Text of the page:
indi in front of golden gate bridge with red coat on and SF in the background


Indi is a freelance researcher who coaches, writes, and speaks about inclusive software strategy, bringing depth and breadth of knowledge about people’s purposes via the painstaking detail of listening sessions and synthesis. When paired with big data trends, solution space research, design thinking, JTBD, and agile methods, her mental model diagrams, opportunity maps, and thinking-style segments let you organize and activate better support for far many more people.

In 2008, her book Mental Models, introducing he problem space research method, was published. Her second book, Practical Empathy, was released in 2015, and she narrated it for Audible in 2016. Her next book is due out in 2019. She has spoken at many 40+ conferences globally. She runs a series of advanced online training about listening skills, synthesis, creating mental model diagrams & thinking-style segments, and the importance of pushing the boundaries of your perspective.

She began her career as a software engineer, moved into interaction design, worked with early tablets, and in 2001 was a founding partner of Adaptive Path, the pioneering UX agency responsible for knowledge sharing via many channels. She got her degree in Computer Science from Cal Poly San Luis Obispo, started her masters in Computer science at CSU Fort Collins, then quit because she wanted to push interaction design forward. (This was before any UX programs existed!) You can follow her on Twitter @indiyoung and access many resources on Medium and here on her website, including articles, podcasts, and presentations.

In my early projects, I realized that there was a gap between what my team knew, as engineers and creators, and what people were trying to ultimately accomplish. My career has been dedicated to closing this gap.

Photo credit: LaurieB Photography, 2015; Logo credit: Rachel Joy Rodas, 2014

creation story: mental model diagrams

I started out as a programmer, and developed my specialty in interaction design. As I gained skill, I decided to become an independent software designer in 1991. This work involved defining software flow, interaction design, information architecture, and rollout strategy, as well as testing and pre-design research. This last item was important to me because I was not a domain expert in any of the projects I worked on. I was always interested in reaching out to the people I was coding or designing for.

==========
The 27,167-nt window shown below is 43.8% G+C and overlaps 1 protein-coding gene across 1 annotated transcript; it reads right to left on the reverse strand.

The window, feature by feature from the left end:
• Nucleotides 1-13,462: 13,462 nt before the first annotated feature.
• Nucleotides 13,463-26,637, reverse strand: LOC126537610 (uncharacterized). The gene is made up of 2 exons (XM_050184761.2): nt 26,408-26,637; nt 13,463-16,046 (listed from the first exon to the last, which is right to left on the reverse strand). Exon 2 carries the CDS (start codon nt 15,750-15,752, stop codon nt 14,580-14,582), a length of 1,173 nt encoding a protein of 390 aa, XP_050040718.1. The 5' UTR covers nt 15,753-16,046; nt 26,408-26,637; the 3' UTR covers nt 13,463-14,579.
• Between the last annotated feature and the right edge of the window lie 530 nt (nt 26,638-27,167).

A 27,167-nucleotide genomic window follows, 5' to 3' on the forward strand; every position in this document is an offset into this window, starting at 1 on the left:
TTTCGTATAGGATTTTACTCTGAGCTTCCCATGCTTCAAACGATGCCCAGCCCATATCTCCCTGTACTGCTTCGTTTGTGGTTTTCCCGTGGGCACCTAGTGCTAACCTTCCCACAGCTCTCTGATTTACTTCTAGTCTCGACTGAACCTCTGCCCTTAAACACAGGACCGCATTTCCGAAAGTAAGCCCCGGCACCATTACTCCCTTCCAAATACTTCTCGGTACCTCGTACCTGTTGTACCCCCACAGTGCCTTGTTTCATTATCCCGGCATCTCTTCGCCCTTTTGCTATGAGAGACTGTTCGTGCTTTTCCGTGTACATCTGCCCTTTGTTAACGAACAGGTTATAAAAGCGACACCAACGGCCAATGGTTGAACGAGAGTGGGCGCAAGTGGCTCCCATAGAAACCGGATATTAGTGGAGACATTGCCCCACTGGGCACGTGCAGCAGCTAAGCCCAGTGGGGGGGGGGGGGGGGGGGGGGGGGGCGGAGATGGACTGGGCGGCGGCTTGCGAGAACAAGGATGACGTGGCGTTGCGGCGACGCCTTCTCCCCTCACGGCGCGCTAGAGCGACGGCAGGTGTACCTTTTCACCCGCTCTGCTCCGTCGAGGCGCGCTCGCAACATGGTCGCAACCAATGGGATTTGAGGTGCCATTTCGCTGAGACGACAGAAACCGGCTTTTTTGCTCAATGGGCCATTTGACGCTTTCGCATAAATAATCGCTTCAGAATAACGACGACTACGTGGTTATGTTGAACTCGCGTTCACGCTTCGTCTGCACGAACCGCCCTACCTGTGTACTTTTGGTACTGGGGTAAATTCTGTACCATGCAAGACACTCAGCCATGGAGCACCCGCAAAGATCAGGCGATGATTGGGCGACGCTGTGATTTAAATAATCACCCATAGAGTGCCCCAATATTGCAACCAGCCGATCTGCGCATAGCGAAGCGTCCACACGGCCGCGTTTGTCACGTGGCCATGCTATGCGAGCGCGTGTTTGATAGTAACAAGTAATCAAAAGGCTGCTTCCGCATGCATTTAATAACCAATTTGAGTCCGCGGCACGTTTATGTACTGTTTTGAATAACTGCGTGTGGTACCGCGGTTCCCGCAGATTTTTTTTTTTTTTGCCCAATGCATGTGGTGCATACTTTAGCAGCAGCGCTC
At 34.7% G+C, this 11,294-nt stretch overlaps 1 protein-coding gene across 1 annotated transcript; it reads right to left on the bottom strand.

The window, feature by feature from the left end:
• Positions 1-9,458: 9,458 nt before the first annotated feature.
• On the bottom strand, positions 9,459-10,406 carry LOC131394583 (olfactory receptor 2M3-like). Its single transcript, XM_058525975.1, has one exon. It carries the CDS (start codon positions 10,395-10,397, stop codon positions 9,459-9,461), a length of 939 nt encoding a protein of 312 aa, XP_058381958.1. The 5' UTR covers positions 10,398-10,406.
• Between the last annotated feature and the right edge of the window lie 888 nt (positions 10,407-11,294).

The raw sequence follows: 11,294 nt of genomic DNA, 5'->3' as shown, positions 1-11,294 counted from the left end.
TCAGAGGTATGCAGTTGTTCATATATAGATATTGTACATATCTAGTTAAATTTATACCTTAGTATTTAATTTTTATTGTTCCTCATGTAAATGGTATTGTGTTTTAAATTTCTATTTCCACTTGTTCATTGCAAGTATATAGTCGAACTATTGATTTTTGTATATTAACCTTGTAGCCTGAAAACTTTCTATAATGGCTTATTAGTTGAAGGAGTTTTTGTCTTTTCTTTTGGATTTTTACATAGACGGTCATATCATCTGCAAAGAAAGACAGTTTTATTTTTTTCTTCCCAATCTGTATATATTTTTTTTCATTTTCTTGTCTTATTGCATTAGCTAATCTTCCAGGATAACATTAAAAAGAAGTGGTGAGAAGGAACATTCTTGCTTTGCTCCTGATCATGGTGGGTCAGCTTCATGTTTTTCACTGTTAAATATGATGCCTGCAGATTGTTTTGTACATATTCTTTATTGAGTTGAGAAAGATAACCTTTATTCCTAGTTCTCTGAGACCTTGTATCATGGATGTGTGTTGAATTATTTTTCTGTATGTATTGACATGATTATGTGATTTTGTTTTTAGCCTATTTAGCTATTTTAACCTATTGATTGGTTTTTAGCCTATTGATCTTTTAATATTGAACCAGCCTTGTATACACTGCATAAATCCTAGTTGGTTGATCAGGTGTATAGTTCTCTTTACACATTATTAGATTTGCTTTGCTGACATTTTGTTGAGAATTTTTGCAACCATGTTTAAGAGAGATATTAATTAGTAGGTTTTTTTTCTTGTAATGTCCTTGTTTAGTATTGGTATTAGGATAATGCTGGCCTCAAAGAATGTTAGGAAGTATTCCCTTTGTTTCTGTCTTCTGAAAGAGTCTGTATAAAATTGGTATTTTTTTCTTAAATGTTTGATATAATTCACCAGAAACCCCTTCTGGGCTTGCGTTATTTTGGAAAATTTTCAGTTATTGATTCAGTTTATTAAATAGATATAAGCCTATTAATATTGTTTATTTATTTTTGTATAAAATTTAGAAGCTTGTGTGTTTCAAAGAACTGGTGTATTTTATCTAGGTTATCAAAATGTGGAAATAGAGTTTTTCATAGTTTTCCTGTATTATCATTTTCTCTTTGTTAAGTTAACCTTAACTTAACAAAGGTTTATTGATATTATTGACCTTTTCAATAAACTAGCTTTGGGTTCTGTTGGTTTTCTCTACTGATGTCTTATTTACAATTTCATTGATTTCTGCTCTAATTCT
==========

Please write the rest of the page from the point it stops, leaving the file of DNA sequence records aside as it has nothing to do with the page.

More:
I would regularly provide clients with a summary of the patterns I’d found when listening to people pre-design. I organized these patterns in tables within Word documents. Then one day in 2000 I took the extra step of showing one of my clients how their features matched (or didn’t match) with the patterns, via a fishbone diagram with the patterns on one side and the features on the other. The stakeholders around the conference table uttered a collective “Huh!” We spent the rest of our time together discussing the implications of the mismatches and the weak matches.

original mental model diagram for satellite imagery resellers

The very first mental model diagram … somewhat terse, but eye-opening in the gaps that appear.

In the taxi ride back to the airport, my teammate couldn’t stop talking about how useful that discussion was. He turned to me and declared, “You’ve got to patent that diagram!”

image of a mental model diagram rolled out on a table, unisdr

A more recent example of a mental model diagram from the United Nations Disaster Prevention team.

I ended up spending the next decade and a half evolving the mental model alignment diagram, clarifying the reasons for it, and sharing it with the global software community. Hundreds have adopted my approach and work to further expand it’s value. I encourage practitioners to share their stories so that everyone can benefit. Top performing organizations such as United Airlines, McDonald’s, and Qualcomm have gained lasting insights from my research with them. And I have gladly collaborated with startups, higher education, agencies, and international organizations to bring this kind of research to teams who don’t have Fortune 100 budgets.